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Las Vegas' famed Tropicana resort will close this week to make way for a new ballpark

People walk outside of the Tropicana hotel-casino March 28 in Las Vegas. The property closed on Tuesday.
John Locher
/
AP
People walk outside of the Tropicana hotel-casino March 28 in Las Vegas. The property closed on Tuesday.

When the Tropicana opened on Las Vegas Boulevard in 1957, it was the most expensive resort that had ever been built in the city.

Glamorous and ritzy, the Tropicana was then Las Vegas' crème de la crème, advertised as the "Tiffany of the Strip." For decades, the resort hosted the city's longest-running show, the Folies Bergère cabaret, with its iconic feathered showgirls. There were rumors of mob connections. Among its most famous guests was James Bond; the film Diamonds Are Forever was set in part at the resort.

On Tuesday, the Tropicana's storied run will come to an end when it closes its doors for good.

The resort, now one of only two on the Strip that still date back to the 1950s, is set to be demolished later this year to make way for a new Major League Baseball stadium that is expected to host the Oakland A's starting in 2028.

In its heyday, the Tropicana "was considered incredibly luxurious," said Michael Green, an author and professor at the University of Nevada, Las Vegas, who specializes in the history of the city. The magicians Siegfried and Roy made their Las Vegas debut there, and the resort's Blue Room venue was the stage for many of jazz's greatest musicians during the 1960s.

But in the decades since, the Tropicana had fallen out of fashion. It changed ownership repeatedly, finally selling in 2022 for just $308 million as its most profitable competitors, like the Wynn and the Bellagio, regularly generate more than a billion dollars each year in revenue.

"One of the things we've had to reconcile with ourselves still is that people do not come to the Strip looking for that past. They come here looking for all the bells and whistles that tourists look for these days," said Green, whose books include Las Vegas: A Centennial History.

The Tropicana will close its doors on Tuesday after a 67-year run on the Las Vegas Strip. Its demolition is set for October; afterward, it will be the site of a new ballpark for the Major League Baseball team the A's.
Ethan Miller / Getty Images
/
Getty Images
The Tropicana will close its doors on Tuesday after a 67-year run on the Las Vegas Strip. Its demolition is set for October; afterward, it will be the site of a new ballpark for the Major League Baseball team the A's.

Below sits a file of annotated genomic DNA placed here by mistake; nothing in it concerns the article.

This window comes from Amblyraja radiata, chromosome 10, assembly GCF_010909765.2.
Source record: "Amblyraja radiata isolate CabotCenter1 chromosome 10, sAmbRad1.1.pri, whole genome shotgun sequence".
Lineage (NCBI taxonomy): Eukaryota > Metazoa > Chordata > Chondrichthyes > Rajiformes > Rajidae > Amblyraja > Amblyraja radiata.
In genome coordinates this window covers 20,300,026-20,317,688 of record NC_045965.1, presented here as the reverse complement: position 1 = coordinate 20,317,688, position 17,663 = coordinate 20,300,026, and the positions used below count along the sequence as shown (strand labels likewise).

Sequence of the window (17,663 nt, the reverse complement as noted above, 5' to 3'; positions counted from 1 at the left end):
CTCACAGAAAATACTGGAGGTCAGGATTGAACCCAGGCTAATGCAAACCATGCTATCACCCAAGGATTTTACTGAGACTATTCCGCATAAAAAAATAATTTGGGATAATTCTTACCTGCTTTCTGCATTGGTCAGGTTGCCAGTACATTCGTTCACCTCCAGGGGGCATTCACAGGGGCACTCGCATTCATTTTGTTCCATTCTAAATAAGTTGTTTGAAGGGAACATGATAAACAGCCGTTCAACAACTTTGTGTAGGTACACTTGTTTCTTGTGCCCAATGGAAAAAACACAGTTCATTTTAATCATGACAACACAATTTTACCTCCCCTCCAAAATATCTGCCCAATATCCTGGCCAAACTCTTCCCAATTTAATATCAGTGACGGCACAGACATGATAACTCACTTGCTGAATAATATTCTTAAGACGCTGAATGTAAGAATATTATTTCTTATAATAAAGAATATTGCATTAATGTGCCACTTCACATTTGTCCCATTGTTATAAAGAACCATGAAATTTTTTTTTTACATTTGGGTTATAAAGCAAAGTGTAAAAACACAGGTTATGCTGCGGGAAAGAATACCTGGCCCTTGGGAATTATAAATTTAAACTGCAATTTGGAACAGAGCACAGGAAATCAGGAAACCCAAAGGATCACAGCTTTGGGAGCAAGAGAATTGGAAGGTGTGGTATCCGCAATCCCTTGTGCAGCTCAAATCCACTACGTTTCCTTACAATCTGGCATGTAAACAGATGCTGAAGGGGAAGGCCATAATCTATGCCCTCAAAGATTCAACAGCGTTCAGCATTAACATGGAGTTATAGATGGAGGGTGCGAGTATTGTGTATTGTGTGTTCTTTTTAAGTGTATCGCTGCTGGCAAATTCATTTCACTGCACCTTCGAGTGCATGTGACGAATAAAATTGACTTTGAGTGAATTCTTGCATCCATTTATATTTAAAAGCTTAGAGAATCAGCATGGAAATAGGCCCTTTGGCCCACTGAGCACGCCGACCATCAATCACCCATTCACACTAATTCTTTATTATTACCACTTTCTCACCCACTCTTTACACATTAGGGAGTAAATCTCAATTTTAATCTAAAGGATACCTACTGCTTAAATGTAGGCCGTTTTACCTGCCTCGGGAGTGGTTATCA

The Tropicana's gaming floor will close at 3 a.m., and the last hotel guests staying in the resort's nearly 1,500 rooms must check out by Tuesday midday. "Preparations to demolish Tropicana Las Vegas will begin shortly after," says the website for the resort, which is owned by the gaming and media conglomerate Bally's Corp.

Over the past few decades, the Tropicana had changed hands repeatedly, landing under the ownership of Bally's in 2022 for $308 million. An agreement was later announced to demolish the resort to make way for the future ballpark.

The demolition has been scheduled for October.

After their move was approved by MLB owners last November, the A's are set to move to Las Vegas in 2028. They will become the state's first major league team.

"It speaks to how Las Vegas has really just become a lot like anywhere else, truthfully," said Green. "When the Tropicana opened, this was the only state in the country where you could legally gamble in a casino. Today, almost every state has some form of gambling. Betting on sports is legal."

Final plans for the $1.5 billion, 33,000-seat baseball stadium have not yet been set. The A's unveiled renderings for a new ballpark on the Tropicana site earlier this month showing a multi-deck stadium enclosed by enormous white sails "inspired by traditional baseball pennants," a look that drew comparisons to the Sydney Opera House.

"The resultant architecture is like a spherical armadillo — shaped by the local climate — while opening and inviting the life of the Strip to enter and explore," said Bjarke Ingels, founder and creative director of BIG, the architecture firm behind the stadium design.

The 2024 season is set to be the A's swan song in Oakland. Where the team will play from next year through the move to Las Vegas is uncertain. Options on the table reportedly include Sacramento, Salt Lake City or — if the team's owners are able to strike a temporary deal with city officials — they could continue to play in Oakland in the meantime.

Reporting contributed by NPR's Ryan Benk. contributed to this story

Copyright 2024 NPR. To see more, visit https://www.npr.org.

Becky Sullivan has reported and produced for NPR since 2011 with a focus on hard news and breaking stories. She has been on the ground to cover natural disasters, disease outbreaks, elections and protests, delivering stories to both broadcast and digital platforms.
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